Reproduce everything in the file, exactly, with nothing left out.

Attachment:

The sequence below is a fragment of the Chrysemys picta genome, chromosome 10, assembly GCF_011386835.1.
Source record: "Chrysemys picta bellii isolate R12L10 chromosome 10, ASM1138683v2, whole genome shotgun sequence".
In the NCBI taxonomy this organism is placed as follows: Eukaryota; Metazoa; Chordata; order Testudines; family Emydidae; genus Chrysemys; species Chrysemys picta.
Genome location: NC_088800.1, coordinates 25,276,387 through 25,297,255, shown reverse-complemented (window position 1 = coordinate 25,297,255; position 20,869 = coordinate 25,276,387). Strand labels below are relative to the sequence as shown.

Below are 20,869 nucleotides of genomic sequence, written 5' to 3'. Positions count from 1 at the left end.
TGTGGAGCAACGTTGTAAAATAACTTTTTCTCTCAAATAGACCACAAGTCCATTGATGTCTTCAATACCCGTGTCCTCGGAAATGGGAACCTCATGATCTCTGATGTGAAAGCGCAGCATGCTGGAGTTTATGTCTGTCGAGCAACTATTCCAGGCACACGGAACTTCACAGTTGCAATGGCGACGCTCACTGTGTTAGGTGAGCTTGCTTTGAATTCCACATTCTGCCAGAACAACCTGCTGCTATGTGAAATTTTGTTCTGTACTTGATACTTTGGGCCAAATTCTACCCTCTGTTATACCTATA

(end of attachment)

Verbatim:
The sequence below is a fragment of the Chrysemys picta genome, chromosome 10, assembly GCF_011386835.1.
Source record: "Chrysemys picta bellii isolate R12L10 chromosome 10, ASM1138683v2, whole genome shotgun sequence".
In the NCBI taxonomy this organism is placed as follows: Eukaryota; Metazoa; Chordata; order Testudines; family Emydidae; genus Chrysemys; species Chrysemys picta.
Genome location: NC_088800.1, coordinates 25,276,387 through 25,297,255, shown reverse-complemented (window position 1 = coordinate 25,297,255; position 20,869 = coordinate 25,276,387). Strand labels below are relative to the sequence as shown.

Below are 20,869 nucleotides of genomic sequence, written 5' to 3'. Positions count from 1 at the left end.
TGTGGAGCAACGTTGTAAAATAACTTTTTCTCTCAAATAGACCACAAGTCCATTGATGTCTTCAATACCCGTGTCCTCGGAAATGGGAACCTCATGATCTCTGATGTGAAAGCGCAGCATGCTGGAGTTTATGTCTGTCGAGCAACTATTCCAGGCACACGGAACTTCACAGTTGCAATGGCGACGCTCACTGTGTTAGGTGAGCTTGCTTTGAATTCCACATTCTGCCAGAACAACCTGCTGCTATGTGAAATTTTGTTCTGTACTTGATACTTTGGGCCAAATTCTACCCTCTGTTATACCTATA